When starting a new project, experienced project managers try to put aside any feelings they might have of either excitement (at one extreme) or anxiety (at the other), and focus on a the following few key questions about the project. This is in fact the start to scoping a project.

1. Am I clear what I am being asked to undertake?

Establishing what the project is about will be a key part of the project scoping study.

2.   What type of project is it and what work is likely to be involved?

In broad terms, think about the project and the sort of work that is likely to be involved. Some projects simply need to be planned and implemented, whereas others need data collection and analysis as a preliminary stage.

In particular, at what stage is the project? Is it in the “Proposal” stage where you need to develop a proposal and business case, or can you move straight into planning, and implementation?

Also, has work has been done on similar projects elsewhere?

3.   Who is the Project Sponsor? – Who am I doing this for?

Try to clarify who you are doing the project for – who is your project sponsor. If your sponsor is a committee, is there one single individual who will act as your prime sponsor and contact, on their behalf?

4.   Have I the agreement to carrying out a Project Scoping?

In the ideal world the Sponsor would have asked you to scope the project but that does not always happen. Try to get their agreement to you scoping the project and producing either a project brief or project plan. Alternatively, do it and talk the plan through with them when the time is right.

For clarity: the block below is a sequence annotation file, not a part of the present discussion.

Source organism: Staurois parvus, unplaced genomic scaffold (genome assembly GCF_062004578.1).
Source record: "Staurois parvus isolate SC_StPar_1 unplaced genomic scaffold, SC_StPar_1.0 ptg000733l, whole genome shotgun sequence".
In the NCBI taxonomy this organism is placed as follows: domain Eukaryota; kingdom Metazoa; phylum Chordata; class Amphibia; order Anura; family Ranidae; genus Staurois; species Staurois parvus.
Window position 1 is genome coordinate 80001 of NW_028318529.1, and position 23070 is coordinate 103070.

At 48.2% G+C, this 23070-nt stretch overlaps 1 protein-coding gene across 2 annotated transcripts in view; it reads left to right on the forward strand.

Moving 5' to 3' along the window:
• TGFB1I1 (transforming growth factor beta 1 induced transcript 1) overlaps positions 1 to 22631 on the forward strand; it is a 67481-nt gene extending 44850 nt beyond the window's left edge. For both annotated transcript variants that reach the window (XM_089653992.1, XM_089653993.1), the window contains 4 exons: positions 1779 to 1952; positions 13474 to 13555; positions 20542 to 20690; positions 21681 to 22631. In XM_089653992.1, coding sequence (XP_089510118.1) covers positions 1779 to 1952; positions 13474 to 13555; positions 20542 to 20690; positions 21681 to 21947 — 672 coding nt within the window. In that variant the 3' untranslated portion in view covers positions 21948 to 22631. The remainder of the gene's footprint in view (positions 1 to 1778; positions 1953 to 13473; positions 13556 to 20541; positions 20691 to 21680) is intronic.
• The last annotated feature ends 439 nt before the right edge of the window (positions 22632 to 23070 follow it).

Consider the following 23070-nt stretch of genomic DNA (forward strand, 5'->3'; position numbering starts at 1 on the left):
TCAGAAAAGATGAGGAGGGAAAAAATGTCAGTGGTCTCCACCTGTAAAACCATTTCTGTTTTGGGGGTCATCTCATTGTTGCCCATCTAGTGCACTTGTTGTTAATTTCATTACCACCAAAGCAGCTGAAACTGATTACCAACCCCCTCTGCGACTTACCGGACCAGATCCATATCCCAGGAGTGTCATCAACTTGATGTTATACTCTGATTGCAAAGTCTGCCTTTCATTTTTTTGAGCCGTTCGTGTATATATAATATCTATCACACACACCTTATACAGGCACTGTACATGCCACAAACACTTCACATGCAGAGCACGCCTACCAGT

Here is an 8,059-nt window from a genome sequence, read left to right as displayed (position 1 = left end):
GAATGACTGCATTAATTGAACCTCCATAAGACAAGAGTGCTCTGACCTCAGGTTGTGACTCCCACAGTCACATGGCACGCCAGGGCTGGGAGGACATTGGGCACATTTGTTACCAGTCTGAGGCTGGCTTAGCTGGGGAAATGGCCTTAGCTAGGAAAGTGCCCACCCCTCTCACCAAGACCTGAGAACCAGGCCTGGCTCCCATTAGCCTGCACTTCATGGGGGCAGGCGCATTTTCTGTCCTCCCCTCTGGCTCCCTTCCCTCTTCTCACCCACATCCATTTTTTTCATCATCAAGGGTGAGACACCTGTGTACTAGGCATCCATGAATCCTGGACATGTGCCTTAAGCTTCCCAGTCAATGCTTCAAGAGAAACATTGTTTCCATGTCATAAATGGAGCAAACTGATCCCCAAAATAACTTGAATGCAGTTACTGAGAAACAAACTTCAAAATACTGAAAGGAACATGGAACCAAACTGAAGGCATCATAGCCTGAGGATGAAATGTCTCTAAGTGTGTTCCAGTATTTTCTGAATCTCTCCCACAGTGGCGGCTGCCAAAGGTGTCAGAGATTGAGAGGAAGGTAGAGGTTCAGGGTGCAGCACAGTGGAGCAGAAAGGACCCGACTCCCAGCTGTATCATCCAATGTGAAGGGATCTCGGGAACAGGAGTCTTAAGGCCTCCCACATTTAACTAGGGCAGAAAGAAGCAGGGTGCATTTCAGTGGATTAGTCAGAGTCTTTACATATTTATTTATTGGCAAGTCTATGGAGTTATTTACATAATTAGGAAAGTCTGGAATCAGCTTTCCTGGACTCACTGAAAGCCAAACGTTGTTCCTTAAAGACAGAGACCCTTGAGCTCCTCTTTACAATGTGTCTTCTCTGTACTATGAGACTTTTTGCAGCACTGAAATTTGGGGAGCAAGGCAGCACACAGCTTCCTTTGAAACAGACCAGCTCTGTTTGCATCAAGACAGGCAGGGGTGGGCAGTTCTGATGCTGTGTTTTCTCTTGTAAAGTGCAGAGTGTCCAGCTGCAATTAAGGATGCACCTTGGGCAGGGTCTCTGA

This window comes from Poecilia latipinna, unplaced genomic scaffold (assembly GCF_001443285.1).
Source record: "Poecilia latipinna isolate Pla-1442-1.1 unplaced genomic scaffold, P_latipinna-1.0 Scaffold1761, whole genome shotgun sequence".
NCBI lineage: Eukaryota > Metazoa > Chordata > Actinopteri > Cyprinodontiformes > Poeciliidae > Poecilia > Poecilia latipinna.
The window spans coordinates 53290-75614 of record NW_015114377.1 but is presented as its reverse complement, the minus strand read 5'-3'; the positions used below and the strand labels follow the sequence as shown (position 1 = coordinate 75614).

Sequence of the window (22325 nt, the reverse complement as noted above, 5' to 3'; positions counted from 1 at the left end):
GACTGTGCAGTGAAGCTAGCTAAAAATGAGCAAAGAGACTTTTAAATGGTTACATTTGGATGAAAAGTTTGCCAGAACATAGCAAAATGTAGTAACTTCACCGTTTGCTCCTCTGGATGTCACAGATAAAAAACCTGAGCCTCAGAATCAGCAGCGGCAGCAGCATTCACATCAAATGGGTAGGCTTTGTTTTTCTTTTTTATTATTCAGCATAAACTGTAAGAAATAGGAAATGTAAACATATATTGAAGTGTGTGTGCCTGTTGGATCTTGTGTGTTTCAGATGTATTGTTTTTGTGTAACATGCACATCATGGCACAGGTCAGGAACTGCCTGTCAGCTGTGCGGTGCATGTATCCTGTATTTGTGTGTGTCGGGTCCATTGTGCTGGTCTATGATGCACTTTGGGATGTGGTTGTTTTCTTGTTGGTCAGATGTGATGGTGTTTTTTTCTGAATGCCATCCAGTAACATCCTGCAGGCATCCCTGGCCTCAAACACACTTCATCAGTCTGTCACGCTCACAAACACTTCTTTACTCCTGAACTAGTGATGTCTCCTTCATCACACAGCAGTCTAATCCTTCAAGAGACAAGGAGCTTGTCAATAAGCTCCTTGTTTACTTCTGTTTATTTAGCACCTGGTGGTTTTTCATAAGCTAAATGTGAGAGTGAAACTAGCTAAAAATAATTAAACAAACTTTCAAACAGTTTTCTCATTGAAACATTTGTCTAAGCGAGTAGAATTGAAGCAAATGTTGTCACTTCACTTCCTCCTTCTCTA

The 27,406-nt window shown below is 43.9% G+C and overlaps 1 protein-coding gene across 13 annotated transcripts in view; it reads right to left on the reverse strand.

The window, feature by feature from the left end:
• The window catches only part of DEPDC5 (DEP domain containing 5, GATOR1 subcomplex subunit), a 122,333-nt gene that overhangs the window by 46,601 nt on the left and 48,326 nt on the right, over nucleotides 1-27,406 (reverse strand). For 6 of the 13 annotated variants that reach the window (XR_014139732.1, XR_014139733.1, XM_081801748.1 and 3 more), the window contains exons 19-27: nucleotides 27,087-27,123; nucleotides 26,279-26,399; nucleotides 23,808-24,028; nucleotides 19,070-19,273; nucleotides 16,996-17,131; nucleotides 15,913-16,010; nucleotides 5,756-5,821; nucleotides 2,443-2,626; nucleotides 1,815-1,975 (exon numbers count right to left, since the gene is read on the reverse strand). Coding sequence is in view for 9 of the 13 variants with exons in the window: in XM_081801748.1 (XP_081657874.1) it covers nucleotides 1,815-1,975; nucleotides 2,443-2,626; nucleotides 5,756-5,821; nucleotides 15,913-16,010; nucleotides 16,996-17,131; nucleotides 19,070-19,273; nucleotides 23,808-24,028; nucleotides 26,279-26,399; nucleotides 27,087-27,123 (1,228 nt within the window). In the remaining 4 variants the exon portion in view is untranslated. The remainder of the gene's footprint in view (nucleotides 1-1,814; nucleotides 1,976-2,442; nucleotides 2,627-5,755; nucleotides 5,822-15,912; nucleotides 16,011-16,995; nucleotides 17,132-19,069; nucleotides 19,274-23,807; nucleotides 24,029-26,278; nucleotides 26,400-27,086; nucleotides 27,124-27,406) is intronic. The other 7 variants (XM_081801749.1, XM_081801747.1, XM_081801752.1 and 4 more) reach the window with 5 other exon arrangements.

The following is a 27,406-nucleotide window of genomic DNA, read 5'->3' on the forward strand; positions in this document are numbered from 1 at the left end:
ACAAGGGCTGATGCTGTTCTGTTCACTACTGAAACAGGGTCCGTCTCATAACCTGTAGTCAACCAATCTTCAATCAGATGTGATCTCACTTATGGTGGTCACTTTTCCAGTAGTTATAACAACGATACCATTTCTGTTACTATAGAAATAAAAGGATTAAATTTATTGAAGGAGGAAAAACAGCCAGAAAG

5.   Who are the main Stakeholders and what do they want from the Project?

Map out the main “stakeholders of the project” – those who have a vested interest in the project and its outcomes, and establish what they require from the project. (see link to mapping stakeholder needs)

6.   What support in the organisation is there for the project?

Who is likely to be for it and who against it? If the project involves any organisational change whatever – try to identify those who will support the project and those who may resist it (see links to gaining support).

7.   What Resources can I use and what do I need?

Whose help and skills will you need to carry out this project.

  • Who should be on my team and how should I get them involved?
  • Who might be interested in this and might help me at times?
  • What key contributors will have to be forewarned and booked to help? (IT, HR, etc)

8.    Are there any significant Risks in the Project?

At first sight, what are the likely risks of the project – implementation issues which might throw the project off-course


Massimo Antoniello is a business and solutions architect with more than 20 years of experience supporting business growth and development, in various industries.

Categories: Management

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